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restaurant reopening playbook

As outdoor dining resumes and more and more people are being vaccinated, restaurants can expect a rise in dine-in guests. Now is the time to come up with a restaurant reopening game plan and try to best prepare for more in-house activity.

Here are a few topics to consider when creating your playbook.

4 Things to Consider When Creating a Restaurant Reopening Playbook

We recommend making your playbook a living document – something that can continuously be edited and added to – so that your plan can adapt along with changes, updates, and as new information becomes available. This is also helpful to have alongside your restaurant’s crisis plan, so you are prepared for any situation that may arise in the future.

1. Decide on a Dining Room and/or Patio Setup

Customers who are open to dining-in have certain expectations. Even though more folks will be comfortable with the prospect of in-house dining this summer, many are still going to want to see efforts made to sanitize surfaces and reduce person-to-person contact.

According to this poll from Inspire PR, your guests are more concerned about other patrons than the safety of your staff or food. Polled guests said they would prefer:

  • At least 6 feet between tables: 68%
  • Limit the number of customers inside: 59%
  • Every employee wears gloves: 55%
  • Every employee wears a face mask: 52%
  • Bills paid with touchless technology: 39%
  • Tape on the waiting area floor: 37%
  • Require reservations (limited number): 33%
  • Every customer wears a face mask: 27%

post-covid-19 in-house dining for restaurants

Use Contactless Payment and Ordering Options

Reduce the amount of contact between guests and staff by implementing contactless options for guests to view your menu and pay their bill.

  • Post the Menu Online. Instead of sanitizing menus after each use or throwing away disposable ones, go digital. Post your menu on your website, Instagram, Twitter, and Facebook pages and direct customers to those sites to view the menu. For guests who don’t have smartphones, keep a few disposable paper menus on hand.
  • Generate a QR Code. If you want to make it even simpler for your guests, generate a QR code and have it available on the table somewhere. Guests can simply scan the code from their phones and the menu will open up for them, no typing required. Post this code in your window as well so passersby can scan it and see what you have.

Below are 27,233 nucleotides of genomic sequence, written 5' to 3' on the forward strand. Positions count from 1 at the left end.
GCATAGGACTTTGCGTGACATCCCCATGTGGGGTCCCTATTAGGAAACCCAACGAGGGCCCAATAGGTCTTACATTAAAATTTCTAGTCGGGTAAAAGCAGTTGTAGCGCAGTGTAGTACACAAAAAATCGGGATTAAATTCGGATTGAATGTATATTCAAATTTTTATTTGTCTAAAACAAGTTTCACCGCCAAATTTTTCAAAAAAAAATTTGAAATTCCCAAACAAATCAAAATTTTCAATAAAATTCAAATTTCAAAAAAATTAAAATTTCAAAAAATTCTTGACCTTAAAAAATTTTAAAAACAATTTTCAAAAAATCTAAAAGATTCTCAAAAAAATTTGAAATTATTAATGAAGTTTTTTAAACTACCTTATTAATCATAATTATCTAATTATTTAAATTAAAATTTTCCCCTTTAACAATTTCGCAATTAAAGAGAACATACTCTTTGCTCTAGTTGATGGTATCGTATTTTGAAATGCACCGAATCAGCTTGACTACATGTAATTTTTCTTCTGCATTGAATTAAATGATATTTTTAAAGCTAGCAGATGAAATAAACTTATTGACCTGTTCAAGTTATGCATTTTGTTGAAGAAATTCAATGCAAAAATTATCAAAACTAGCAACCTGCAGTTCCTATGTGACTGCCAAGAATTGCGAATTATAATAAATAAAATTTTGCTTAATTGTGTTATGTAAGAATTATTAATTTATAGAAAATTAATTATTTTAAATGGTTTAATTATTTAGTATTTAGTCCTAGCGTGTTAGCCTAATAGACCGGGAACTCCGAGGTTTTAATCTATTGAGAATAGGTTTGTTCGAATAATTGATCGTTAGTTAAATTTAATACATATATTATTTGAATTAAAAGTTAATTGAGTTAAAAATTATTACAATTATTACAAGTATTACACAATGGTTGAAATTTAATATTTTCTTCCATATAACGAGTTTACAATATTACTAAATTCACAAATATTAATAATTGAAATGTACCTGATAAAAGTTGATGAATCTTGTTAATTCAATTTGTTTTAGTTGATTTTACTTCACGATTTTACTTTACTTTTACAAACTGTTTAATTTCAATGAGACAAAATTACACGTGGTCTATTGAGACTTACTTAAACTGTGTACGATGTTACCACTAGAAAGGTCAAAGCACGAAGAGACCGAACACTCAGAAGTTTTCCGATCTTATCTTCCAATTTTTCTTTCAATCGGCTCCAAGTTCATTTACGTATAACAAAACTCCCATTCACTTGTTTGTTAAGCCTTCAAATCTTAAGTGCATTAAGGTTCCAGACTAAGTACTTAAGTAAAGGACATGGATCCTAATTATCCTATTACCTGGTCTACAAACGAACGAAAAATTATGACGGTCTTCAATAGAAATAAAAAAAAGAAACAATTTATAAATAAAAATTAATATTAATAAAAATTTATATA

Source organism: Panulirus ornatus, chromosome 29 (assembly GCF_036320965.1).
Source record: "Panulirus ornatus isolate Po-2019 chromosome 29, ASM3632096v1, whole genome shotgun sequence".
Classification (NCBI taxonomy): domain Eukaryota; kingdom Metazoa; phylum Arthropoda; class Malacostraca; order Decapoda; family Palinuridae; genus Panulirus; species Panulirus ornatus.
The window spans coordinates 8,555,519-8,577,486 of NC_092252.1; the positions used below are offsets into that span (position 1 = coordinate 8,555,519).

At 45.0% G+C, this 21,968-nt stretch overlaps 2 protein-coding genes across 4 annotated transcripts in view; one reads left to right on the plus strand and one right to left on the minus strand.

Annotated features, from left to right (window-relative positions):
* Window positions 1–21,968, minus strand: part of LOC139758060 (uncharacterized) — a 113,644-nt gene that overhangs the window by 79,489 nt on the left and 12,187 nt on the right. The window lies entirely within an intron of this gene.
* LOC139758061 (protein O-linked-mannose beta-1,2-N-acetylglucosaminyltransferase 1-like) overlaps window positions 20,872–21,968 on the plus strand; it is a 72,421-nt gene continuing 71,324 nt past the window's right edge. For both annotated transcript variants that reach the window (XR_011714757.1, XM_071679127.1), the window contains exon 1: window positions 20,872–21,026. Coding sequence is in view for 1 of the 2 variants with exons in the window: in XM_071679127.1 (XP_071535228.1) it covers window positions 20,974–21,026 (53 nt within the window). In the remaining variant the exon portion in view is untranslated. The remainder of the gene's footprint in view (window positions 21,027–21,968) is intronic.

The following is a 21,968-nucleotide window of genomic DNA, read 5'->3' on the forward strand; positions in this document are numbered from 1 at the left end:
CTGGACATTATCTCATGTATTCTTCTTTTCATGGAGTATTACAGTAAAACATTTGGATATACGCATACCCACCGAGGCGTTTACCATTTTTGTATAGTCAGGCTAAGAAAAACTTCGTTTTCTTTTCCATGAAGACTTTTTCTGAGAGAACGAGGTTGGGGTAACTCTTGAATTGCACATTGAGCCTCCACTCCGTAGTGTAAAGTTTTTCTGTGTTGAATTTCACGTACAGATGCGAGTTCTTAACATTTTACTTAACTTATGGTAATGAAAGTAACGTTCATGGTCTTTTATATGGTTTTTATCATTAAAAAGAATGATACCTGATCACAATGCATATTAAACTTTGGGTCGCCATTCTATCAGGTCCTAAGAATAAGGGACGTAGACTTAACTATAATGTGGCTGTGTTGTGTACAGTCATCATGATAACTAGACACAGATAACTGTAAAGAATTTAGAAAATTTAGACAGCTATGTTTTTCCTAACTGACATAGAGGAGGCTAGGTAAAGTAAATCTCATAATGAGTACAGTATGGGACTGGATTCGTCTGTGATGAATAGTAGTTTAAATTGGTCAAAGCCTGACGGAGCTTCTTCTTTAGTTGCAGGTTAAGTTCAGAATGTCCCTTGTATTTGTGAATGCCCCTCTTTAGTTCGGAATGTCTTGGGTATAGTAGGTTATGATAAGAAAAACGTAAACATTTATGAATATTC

• Use Your Mobile POS. If you have a mobile restaurant POS that takes payment tableside, utilize it as much as possible. While there may have to be some contact with certain credit cards, cards with close-proximity chips and apps like Apple Pay will be virtually touch-free. To limit the number of people who touch the device, consider disabling the sign on-screen option.
  • Use Online Ordering (OLO). If you have a native OLO integration set up via your POS, try using it to take in-house orders as well. Leave a table tent instruction for guests to place their order as “takeout” and write their table number (also provided on the table tent) in the order notes. This takes care of ordering and payments all at once. While guests may not want to put in a second order for another round of drinks or other add-ons, they may order more when they don’t have to wait for a server’s attention.
  • Contactless Payment Apps. Apps like Rooam were gaining popularity before this pandemic hit, especially in bars where people open tabs. The app syncs with your POS, allowing the guest to view, close, and pay their tab all from their phone. It frees up your staff, decreases table turn times, and is completely contactless. Plus, if a guest leaves without paying their tab, the app will close it out and submit payment automatically for you.

Reduce the Number of Tables in Dining Areas

If you have space, the easiest way to ensure social distancing is to remove some tables in your dining room or patio area and rearrange the area to maintain six feet of separation between parties. 


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Utilize Dining Room Dividers

Dining room dividers, like the chef-invented ones pictured below, are an option for dining rooms and patios where a full six feet of space may not be possible. The glass dividers can easily be sanitized, keep sightlines open for servers, won’t block any light, and can double as a dry erase board for specials or other messages.

Be Mindful of Air Circulation

A study from the CDC suggests that air circulating throughout the restaurant via air conditioning systems could spread the virus. While a key part of reopening will be to monitor the health of staff and guests (more on that below) some people may be asymptomatic carriers that could still spread the virus without appearing sick. “To prevent the spread of COVID-19 in restaurants, we recommend strengthening temperature-monitoring surveillance, increasing the distance between tables, and improving ventilation,” the CDC says.

Read more: Reopening Checklist: Get Your Restaurant Ready to Welcome Back Dine-in Guests

2. Set Standards for Health and Safety Protocols

As we look to other countries that have controlled their outbreaks and reopened, there are behaviors that have become the new normal for restaurants and other public places which could also become commonplace in the US.

  • Temperature checks and tracking disclosure forms for staff and guests.